For the diagnosis of NB, three subgroups of certainty were used according to guidelines and as previously reported [12, 27, 28]: possible NB, probable NB, and definitive NB.

Possible NB was defined as compatible clinical findings and Borrelia-specific IgG and/or IgM in serum; probable NB was defined as the criteria for possible NB, plus CSF pleocytosis; definitive NB was defined as probable NB, plus the intrathecal synthesis of Borrelia-specific IgG and/or IgM or a positive culture or PCR.

The following diagnostic tests were applied for infectious analysis: blood and CSF IgM and IgG serology for NB (Enzygnost Borreliosis VlsE IgG/IgM ELISA, Dade Behring, Marburg, Germany; Liaison Borrelia IgG/Borrelia IgM Quant CLIA, Diasorin, Saluggia, Italy) with confirmatory western blot (recommBlot Borrelia NB IgG/IgM, and recomLine Borrelia IgG/IgM (lineblot), both Mikrogen, Neuried, Germany); blood or CSF serology for other viral pathogens; CSF culture; and a multiplex PCR (LIPA-CNS, Innogenetics, Ghent, Belgium) from CSF, including the following: HSV types 1 and 2, VZV, EBV, CMV, HHV6, Enterovirus, JC virus.

Trends in treatment

We compared two time periods, i.e., 2006–2011 and 2012–2016, for changes in treatment strategy. This division was chosen because the German guideline on the treatment of idiopathic facial nerve palsy was published in 2012, with the newest update published in 2017.

Follow-up survey

For the follow-up, a standardized questionnaire was designed, including questions about the course of the disease, further therapies, relapses, residuals, other symptoms, impact on the quality of life, and education. Patients were first contacted and asked for their participation in the study. After receiving the written informed consent, a telephone interview was conducted.

Statistical analysis

Statistical analyses were performed with SAS (Statistical Analysis System, Release 9.4, NC, USA). We compared idiopathic pFP with CNS infection-associated pFP and with pFP associated with concomitant RTI (including acute otitis media and mastoiditis) by using the one-way analysis of variance and Kruskal-Wallis test for comparing more than two groups. For comparisons between two groups, we applied the Mann-Whitney U test and t test for continuous variables and chi2 and Fisher’s exact test for categorical data. Furthermore, we performed a logistic regression to assess potential risk factors associated with the presence of long-term sequelae.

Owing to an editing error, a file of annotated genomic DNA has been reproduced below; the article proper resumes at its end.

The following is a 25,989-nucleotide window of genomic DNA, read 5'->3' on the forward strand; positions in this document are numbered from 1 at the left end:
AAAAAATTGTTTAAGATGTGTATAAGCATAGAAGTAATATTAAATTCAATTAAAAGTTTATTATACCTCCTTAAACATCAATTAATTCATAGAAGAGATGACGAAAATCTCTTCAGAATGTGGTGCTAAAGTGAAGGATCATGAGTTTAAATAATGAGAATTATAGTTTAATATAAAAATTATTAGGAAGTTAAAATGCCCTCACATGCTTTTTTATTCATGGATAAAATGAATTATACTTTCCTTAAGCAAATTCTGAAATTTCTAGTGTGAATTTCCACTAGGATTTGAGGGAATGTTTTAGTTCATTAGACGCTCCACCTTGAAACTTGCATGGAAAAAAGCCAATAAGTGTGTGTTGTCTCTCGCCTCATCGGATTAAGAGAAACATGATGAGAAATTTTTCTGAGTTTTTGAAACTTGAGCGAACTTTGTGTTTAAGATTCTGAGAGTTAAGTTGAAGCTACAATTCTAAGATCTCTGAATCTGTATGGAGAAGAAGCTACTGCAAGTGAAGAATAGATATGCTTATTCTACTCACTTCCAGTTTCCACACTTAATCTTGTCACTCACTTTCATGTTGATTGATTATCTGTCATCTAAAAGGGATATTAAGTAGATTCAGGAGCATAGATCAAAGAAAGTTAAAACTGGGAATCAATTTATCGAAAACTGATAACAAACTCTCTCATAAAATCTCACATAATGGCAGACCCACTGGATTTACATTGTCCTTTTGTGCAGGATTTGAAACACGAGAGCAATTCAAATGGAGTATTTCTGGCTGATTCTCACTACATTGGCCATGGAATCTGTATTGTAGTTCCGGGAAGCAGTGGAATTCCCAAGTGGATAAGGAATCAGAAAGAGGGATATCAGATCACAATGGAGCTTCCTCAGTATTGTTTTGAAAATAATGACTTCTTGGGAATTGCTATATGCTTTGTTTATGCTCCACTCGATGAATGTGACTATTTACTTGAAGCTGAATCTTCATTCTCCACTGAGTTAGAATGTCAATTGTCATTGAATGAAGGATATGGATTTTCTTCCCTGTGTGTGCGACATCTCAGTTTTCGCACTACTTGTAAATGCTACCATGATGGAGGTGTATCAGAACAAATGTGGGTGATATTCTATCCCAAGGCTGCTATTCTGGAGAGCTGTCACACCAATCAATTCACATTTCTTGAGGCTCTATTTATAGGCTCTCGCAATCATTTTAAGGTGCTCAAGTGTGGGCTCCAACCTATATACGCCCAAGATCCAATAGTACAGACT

Results

Demographics in children with pFP

We identified 187 patients, of whom 29 were excluded (Fig. 1).
Fig. 1

Flow diagram

Of 158 patients included, 80 were male (50.6%). The median age at presentation was 10.9 (interquartile range 6.4–13.7). CSF analysis was performed in 137/158 (86.7%). Reasons for deferral were missing consent and unsuccessful lumbar puncture (LP). The most frequent classification was idiopathic pFP in 73 patients (46.2%). In 45 children (30%), an infection of the central nervous system (CNS) was diagnosed. Among those, 33 had NB (20.9%) and 12 had a viral CNS infection (7.6%). Furthermore, 12 patients had acute otitis media (AOM) or mastoiditis (7.6%), and an additional 25 patients had another concomitant RTI (15.8%). In three patients (1.9%), pFP occurred due to a peripheral tumor or postoperatively.

Seasonality in subgroups of children with pFP

Most cases were diagnosed between September and November (56/158; 35.4%). While children with RTI had their peak from October through February (16/25; 64%), NB patients mainly presented in June through October (27/33; 81.8%). In contrast, the presentation peak of viral CNS infections was February/March (5/12; 41.7%), while children with AOM/mastoiditis were evenly distributed (Fig. 2).
Fig. 2

Seasonal distribution of pFP cases. NB, neuroborreliosis; AOM, acute otitis media; Mast., mastoiditis; RTI, respiratory tract infection

Infectious CNS diseases etiology in pediatric pFP

Of the 33 patients with NB, 15 were classified as definitive NB; 11 as probable NB; and 7 as possible NB. The median CSF cell count was highest in definitive NB with 168/μL (IQR 82.5–278.5) vs. 65/μL (37.5–83) and 2/μL (2–3) in probable and possible NB, respectively. Although CSF cell count and Borrelia-specific findings differed between the NB subgroups, the median duration of treatment was 14 days for all NB patients, taking outpatient parenteral antibiotic therapy into account.

A viral CNS infection was detected in 12 patients, in the vast majority of herpes viruses. In 3 patients, VZV was identified, while 2 patients were positive for HHV6, and one patient for Enterovirus (all PCR positive in the CSF). Serological diagnosis was made in two patients with acute HSV and three with acute EBV infection. In one patient, aseptic meningitis was diagnosed without pathogen detection. Antiviral therapy was initiated in 5 patients (3 with VZV, 1 with HSV, 1 without pathogen detection); the median duration of therapy was 7 days (IQR 4–14).

Clinical and laboratory characteristics of patients with pFP